About the Column

Disney nametags: You see them everywhere but do you have any idea how many of them there are? Or how they're designed? Or their fascinating histories? Benson Myers, curator of the Nametag Museum, knows. And in his new column, It's All in a Nametag, he'll spotlight some of Disney's more interesting (and often obscure) nametags so that the next time you see a nametag pinned to a Disney Cast Member you'll know there's a lot more to that nametag than just ... a name!

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FROM: It's All in a Nametag Published Thursdays

Disney's America on Parade

We all love a parade. And some of the best parades happen on Independence Day, when favored sons of small towns nationwide hoof down Main Street. Not to be outdone, Disney created a parade to out-hoof them all: America on Parade!

One of the most important documents in history begins with these words:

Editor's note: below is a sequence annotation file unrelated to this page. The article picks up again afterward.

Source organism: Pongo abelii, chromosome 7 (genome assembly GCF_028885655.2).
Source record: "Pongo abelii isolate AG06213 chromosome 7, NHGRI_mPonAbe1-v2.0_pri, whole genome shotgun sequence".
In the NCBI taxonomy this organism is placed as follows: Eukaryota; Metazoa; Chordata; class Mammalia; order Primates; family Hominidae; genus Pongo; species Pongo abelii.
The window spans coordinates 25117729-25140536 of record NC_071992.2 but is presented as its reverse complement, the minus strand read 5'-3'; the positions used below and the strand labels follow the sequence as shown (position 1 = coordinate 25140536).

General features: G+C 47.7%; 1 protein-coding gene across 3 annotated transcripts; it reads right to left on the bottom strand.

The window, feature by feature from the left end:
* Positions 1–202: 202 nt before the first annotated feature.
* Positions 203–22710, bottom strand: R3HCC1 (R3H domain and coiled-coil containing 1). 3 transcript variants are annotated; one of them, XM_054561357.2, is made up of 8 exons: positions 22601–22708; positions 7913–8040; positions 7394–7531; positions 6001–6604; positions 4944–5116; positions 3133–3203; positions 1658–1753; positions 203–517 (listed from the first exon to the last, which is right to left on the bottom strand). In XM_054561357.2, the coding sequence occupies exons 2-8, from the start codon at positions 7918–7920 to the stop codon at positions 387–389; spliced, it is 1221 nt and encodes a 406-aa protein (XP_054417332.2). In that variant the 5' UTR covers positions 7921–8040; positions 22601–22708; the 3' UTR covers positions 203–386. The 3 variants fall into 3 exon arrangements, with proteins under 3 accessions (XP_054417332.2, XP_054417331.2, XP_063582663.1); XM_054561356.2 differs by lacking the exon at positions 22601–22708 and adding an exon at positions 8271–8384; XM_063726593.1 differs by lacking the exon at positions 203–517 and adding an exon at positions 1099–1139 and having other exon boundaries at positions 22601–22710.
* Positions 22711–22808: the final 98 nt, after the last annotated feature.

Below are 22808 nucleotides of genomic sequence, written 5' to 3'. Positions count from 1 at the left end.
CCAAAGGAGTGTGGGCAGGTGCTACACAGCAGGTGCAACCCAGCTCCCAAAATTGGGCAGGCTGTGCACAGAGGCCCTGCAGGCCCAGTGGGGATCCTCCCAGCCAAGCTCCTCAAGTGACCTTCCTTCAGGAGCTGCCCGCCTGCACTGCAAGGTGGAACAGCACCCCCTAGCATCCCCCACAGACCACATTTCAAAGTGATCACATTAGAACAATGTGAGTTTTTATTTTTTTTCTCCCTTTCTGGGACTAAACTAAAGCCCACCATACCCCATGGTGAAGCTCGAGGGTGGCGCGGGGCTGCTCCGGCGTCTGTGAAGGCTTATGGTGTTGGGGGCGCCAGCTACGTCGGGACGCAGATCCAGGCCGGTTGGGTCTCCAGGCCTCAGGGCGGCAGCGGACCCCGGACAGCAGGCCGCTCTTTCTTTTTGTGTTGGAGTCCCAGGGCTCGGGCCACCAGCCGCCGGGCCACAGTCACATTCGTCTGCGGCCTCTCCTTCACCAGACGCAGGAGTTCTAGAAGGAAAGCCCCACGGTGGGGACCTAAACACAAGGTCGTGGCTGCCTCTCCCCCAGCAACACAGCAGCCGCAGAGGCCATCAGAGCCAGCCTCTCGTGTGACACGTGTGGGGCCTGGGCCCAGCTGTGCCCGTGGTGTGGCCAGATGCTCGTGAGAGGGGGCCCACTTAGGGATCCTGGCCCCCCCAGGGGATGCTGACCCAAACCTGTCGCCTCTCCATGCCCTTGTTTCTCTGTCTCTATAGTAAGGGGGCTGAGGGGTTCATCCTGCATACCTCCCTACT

"The unanimous Declaration of the thirteen united States of America

"When in the Course of human events it becomes necessary for one people to dissolve the political bands which have connected them with another and to assume among the powers of the earth, the separate and equal station to which the Laws of Nature and of Nature's God entitle them, a decent respect to the opinions of mankind requires that they should declare the causes which impel them to the separation.

"We hold these truths to be self-evident, that all men are created equal, that they are endowed by their Creator with certain unalienable Rights, that among these are Life, Liberty and the pursuit of Happiness."


The 1976 Bicentennial quarter


The commemorative two dollar bill

The America on Parade logo


The twenty-foot sandwich float in America on Parade


The 'Sadie Mae' band organ used in the America on Parade soundtrack


The nametag worn at Disneyland for America on Parade


The nametag worn at Walt Disney World for America on Parade


Cannons blazing!


Liberty Bell ringing!


Liberty and justice for all!


Betsy Ross' really big chair!


Let there be light and sound!

That document is the Declaration of Independence, which established the United States of America as a nation free and independent of the rule of the King of England.

In 1976, the country gathered to celebrate its Bicentennial, or 200th anniversary of the Declaration of Independence. A huge fireworks spectacular was staged in New York City with the Statue of Liberty as the backdrop.